Bruce Prichard spoke on the latest episode of Something to Wrestle With about The Ultimate Warrior’s failed comeback to the WWE in 1996.

Prichard spoke about Warrior coming to WWE in the mid-90s, and spoke about the idea of him potentially turning heel. Even though he was one of the biggest babyfaces of the company during that era along with Hulk Hogan, Prichard said he believed Warrior would have been a great heel.

“No, I think Warrior would’ve been a hell of a heel,” Prichard said. “He was [a heel] backstage and I think you could take that, put that on camera and easily [dislike him]. Easy, easy to hate.”

Warrior made his return to the company against Triple H at WrestleMania XII, where he squashed Hunter Hearst Helmsley in less than 2 minutes. Prichard described how the company didn’t really have a plan for Warrior after his match with Triple H given all the issues that led into the event.

“From WrestleMania on, I just didn’t see how it was going to work,” Prichard said. “It didn’t have that panache of ‘Oh boy, it’s Warrior again, can’t wait to see him.’ It was more of, ‘oh god, what the hell are we going to do with this again?’

“There was trepidation, it wasn’t a mesh, it wasn’t a good feeling. You could have people that are difficult to deal with and you learn how to deal with them and you’ll deal with it because of the results. There were no results and it was just difficult to deal with.”

Warrior’s run ended that summer after he missed several WWE house shows without contacting the company. While Warrior’s estranged father had passed away at the time, Prichard noted that Warrior tried to force them to purchase a ton of his comic books.

“We had Warrior booked all across the country at live events and he wasn’t showing up, wasn’t answering phone calls,” Prichard said. “When he finally [answered], he talked about his dad, whom he did not have a relationship with or at least an estranged relationship at best, that his dad was dying and then his dad died and I’ve got empathy for that.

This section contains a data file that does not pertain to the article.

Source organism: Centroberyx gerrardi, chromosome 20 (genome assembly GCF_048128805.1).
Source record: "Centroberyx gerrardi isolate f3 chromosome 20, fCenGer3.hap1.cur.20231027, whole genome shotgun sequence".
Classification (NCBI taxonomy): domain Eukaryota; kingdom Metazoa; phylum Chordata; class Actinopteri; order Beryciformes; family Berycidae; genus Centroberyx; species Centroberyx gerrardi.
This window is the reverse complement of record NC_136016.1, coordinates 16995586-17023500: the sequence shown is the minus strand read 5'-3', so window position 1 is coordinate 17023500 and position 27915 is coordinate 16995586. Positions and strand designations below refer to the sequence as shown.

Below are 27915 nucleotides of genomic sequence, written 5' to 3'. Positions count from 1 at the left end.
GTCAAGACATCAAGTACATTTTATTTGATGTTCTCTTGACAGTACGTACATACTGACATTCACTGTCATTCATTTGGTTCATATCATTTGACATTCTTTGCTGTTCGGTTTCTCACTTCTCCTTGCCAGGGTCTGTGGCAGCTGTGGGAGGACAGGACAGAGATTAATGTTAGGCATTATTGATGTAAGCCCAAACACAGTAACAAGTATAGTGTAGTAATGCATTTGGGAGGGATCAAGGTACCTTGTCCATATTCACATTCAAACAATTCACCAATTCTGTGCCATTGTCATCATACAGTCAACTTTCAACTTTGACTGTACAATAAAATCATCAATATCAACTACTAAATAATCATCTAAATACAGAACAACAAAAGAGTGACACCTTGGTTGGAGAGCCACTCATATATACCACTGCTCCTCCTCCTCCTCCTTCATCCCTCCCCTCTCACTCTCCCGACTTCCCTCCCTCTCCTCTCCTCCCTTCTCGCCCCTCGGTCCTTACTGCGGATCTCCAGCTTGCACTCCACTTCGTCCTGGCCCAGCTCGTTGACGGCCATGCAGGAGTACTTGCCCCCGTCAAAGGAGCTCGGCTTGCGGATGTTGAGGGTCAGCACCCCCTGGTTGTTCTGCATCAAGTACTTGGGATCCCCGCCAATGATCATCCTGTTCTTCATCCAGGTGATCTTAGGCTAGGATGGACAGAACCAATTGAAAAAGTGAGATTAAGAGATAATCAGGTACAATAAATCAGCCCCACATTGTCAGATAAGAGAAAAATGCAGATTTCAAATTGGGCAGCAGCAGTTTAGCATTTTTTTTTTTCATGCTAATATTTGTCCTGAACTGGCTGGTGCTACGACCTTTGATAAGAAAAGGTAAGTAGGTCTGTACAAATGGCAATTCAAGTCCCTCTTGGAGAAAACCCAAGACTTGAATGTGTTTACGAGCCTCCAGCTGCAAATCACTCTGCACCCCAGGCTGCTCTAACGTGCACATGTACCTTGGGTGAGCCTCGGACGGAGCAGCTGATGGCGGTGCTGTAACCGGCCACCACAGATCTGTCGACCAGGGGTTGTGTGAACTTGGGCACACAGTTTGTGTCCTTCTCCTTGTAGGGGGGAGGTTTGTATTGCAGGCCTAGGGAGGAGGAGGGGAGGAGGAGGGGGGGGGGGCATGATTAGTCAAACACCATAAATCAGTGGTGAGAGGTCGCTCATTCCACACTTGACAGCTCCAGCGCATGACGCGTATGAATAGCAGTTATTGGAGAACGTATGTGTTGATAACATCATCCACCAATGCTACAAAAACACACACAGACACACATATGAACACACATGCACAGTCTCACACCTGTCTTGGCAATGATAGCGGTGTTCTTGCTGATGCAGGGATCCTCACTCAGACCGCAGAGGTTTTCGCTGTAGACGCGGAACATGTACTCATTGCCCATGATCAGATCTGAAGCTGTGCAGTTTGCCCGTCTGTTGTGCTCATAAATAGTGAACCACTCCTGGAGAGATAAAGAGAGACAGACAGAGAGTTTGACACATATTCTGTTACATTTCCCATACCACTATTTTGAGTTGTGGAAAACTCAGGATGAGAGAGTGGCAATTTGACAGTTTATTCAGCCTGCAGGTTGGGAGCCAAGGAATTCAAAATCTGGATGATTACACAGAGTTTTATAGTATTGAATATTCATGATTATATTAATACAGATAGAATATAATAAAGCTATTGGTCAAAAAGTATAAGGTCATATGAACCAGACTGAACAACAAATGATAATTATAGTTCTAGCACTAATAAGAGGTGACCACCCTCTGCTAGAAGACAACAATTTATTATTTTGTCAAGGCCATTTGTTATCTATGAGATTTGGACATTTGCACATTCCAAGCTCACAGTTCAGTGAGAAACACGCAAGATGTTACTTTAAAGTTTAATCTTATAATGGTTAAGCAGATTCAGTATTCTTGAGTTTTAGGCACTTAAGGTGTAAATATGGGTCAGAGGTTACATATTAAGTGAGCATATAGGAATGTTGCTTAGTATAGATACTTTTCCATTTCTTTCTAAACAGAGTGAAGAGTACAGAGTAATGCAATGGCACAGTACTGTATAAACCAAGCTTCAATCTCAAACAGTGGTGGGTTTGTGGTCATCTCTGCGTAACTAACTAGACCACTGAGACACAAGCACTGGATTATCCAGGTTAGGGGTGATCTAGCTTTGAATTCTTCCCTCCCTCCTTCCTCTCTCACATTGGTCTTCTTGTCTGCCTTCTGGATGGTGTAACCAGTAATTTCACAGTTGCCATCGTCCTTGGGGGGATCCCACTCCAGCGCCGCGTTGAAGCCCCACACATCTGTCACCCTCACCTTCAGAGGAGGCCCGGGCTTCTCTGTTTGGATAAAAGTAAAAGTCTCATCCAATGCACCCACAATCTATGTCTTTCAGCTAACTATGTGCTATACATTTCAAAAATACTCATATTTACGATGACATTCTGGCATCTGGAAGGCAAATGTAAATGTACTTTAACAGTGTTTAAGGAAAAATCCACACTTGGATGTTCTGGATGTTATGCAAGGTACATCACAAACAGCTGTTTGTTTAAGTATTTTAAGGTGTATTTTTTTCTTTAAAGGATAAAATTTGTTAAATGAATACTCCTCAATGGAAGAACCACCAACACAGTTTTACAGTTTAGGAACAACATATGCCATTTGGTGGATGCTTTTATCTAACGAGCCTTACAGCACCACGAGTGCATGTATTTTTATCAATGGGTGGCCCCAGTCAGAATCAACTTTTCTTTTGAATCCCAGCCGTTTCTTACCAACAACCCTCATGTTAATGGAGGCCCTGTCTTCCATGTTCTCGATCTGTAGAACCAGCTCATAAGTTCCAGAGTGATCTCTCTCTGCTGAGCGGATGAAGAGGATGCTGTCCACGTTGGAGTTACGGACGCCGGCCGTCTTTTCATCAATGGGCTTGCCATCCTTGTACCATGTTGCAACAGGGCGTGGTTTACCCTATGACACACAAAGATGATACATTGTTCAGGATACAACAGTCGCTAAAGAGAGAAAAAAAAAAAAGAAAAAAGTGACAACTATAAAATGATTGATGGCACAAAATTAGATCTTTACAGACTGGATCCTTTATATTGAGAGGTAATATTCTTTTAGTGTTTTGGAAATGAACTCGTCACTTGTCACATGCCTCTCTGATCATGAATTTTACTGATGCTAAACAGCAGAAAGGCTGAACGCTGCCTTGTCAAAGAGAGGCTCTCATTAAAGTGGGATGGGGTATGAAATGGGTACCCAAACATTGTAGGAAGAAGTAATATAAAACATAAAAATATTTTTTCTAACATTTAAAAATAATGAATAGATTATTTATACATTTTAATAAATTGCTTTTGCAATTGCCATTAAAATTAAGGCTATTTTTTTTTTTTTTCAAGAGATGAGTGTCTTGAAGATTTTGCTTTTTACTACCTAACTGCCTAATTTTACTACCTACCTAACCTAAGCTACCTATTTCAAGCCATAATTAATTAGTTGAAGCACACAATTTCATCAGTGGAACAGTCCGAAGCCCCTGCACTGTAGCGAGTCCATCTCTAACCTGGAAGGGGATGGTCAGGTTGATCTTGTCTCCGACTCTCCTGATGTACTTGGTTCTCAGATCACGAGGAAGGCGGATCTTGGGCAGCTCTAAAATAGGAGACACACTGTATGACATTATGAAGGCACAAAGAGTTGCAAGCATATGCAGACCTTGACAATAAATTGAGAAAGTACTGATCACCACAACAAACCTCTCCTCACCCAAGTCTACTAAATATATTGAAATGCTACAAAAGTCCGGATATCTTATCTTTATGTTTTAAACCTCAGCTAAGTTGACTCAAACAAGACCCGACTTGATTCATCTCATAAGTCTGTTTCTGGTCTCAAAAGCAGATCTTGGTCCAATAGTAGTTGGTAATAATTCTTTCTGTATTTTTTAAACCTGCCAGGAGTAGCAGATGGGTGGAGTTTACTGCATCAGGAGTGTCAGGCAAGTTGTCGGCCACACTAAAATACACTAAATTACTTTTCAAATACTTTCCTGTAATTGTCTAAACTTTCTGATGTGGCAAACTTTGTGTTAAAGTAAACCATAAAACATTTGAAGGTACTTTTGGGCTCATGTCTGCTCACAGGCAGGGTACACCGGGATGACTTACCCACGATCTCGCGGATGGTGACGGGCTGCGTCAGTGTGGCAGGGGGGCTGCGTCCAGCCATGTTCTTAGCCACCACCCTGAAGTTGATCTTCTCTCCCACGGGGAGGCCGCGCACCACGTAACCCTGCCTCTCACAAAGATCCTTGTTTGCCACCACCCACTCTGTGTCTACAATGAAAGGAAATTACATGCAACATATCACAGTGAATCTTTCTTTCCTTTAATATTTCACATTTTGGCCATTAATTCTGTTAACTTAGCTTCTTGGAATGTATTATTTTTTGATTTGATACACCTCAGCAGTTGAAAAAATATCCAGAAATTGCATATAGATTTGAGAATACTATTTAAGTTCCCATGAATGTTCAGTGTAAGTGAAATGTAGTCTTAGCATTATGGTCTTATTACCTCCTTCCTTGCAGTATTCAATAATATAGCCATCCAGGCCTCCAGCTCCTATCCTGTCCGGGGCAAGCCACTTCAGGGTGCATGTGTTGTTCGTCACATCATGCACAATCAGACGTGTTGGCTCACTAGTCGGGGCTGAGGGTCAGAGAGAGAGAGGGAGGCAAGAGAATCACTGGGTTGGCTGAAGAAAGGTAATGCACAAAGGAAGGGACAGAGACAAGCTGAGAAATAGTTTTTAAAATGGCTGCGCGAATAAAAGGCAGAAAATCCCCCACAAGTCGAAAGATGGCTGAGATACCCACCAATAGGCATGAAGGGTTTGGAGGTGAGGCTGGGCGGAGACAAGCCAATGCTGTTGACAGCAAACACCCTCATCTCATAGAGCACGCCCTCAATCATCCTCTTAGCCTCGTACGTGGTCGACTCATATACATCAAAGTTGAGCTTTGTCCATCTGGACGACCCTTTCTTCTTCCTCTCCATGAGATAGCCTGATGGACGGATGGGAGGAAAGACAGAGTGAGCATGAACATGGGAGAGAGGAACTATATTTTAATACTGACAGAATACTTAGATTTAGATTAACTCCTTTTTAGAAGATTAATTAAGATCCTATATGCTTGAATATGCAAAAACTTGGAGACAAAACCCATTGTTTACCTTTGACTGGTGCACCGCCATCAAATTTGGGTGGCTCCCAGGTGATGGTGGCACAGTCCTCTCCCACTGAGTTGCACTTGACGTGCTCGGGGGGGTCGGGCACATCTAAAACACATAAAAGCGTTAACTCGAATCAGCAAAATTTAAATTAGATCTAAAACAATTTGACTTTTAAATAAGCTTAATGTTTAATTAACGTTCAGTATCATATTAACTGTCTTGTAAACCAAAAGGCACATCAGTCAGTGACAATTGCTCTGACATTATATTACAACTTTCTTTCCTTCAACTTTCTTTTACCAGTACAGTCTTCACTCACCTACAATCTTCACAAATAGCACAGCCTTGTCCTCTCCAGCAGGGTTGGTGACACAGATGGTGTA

“You want to believe him but there were too many things that didn’t add up, like demanding we purchase a bunch of his comic books every month. An astronomical amount of money and an astronomical ask for the number of pieces that I don’t think Superman or Spiderman or any other comic book in the world was selling the number of comic books Warrior was demanding we buy to sell. There were ulterior motives and Jim may have extended himself a little bit on the comic book side of things, it was a cool comic book. It was his project and I think he saw that as soon as I get back on WWE TV, I’m going to sell millions of these things. That just wasn’t the case. He looked at it like he’s getting screwed because he should be selling all these comic books because he’s the Ultimate Warrior, the audience felt different.”

If you use any of the quotes in this article, please credit Something to Wrestle With Bruce Prichard with a h/t to Wrestling Inc. for the transcription.

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